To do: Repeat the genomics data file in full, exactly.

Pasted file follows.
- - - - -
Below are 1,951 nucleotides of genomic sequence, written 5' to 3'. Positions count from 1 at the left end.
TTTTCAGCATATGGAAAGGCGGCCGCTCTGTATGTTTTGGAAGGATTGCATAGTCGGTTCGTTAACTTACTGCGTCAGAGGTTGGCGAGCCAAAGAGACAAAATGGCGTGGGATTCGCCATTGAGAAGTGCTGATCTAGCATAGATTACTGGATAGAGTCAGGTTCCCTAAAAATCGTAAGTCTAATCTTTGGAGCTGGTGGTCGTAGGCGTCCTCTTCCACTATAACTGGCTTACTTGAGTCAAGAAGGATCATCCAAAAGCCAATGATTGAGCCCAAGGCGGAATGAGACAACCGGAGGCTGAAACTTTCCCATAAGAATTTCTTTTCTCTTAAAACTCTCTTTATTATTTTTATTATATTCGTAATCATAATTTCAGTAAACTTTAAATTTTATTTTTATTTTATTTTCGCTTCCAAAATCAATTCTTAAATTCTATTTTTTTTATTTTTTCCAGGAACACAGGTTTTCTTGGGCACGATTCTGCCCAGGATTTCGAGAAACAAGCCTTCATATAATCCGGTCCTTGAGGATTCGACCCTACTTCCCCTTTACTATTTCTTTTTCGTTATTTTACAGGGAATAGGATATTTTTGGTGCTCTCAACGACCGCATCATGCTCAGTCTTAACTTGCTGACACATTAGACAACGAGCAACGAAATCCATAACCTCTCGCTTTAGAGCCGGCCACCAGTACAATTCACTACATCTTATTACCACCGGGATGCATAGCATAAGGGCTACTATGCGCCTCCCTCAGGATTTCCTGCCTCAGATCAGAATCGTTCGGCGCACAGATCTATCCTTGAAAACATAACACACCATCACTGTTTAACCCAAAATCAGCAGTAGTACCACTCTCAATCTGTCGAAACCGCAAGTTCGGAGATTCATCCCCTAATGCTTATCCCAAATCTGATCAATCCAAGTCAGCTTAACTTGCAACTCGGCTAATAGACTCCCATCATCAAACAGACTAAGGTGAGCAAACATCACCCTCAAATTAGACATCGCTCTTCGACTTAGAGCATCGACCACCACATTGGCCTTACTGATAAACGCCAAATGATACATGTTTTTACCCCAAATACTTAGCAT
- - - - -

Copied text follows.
Below are 1,951 nucleotides of genomic sequence, written 5' to 3'. Positions count from 1 at the left end.
TTTTCAGCATATGGAAAGGCGGCCGCTCTGTATGTTTTGGAAGGATTGCATAGTCGGTTCGTTAACTTACTGCGTCAGAGGTTGGCGAGCCAAAGAGACAAAATGGCGTGGGATTCGCCATTGAGAAGTGCTGATCTAGCATAGATTACTGGATAGAGTCAGGTTCCCTAAAAATCGTAAGTCTAATCTTTGGAGCTGGTGGTCGTAGGCGTCCTCTTCCACTATAACTGGCTTACTTGAGTCAAGAAGGATCATCCAAAAGCCAATGATTGAGCCCAAGGCGGAATGAGACAACCGGAGGCTGAAACTTTCCCATAAGAATTTCTTTTCTCTTAAAACTCTCTTTATTATTTTTATTATATTCGTAATCATAATTTCAGTAAACTTTAAATTTTATTTTTATTTTATTTTCGCTTCCAAAATCAATTCTTAAATTCTATTTTTTTTATTTTTTCCAGGAACACAGGTTTTCTTGGGCACGATTCTGCCCAGGATTTCGAGAAACAAGCCTTCATATAATCCGGTCCTTGAGGATTCGACCCTACTTCCCCTTTACTATTTCTTTTTCGTTATTTTACAGGGAATAGGATATTTTTGGTGCTCTCAACGACCGCATCATGCTCAGTCTTAACTTGCTGACACATTAGACAACGAGCAACGAAATCCATAACCTCTCGCTTTAGAGCCGGCCACCAGTACAATTCACTACATCTTATTACCACCGGGATGCATAGCATAAGGGCTACTATGCGCCTCCCTCAGGATTTCCTGCCTCAGATCAGAATCGTTCGGCGCACAGATCTATCCTTGAAAACATAACACACCATCACTGTTTAACCCAAAATCAGCAGTAGTACCACTCTCAATCTGTCGAAACCGCAAGTTCGGAGATTCATCCCCTAATGCTTATCCCAAATCTGATCAATCCAAGTCAGCTTAACTTGCAACTCGGCTAATAGACTCCCATCATCAAACAGACTAAGGTGAGCAAACATCACCCTCAAATTAGACATCGCTCTTCGACTTAGAGCATCGACCACCACATTGGCCTTACTGATAAACGCCAAATGATACATGTTTTTACCCCAAATACTTAGCAT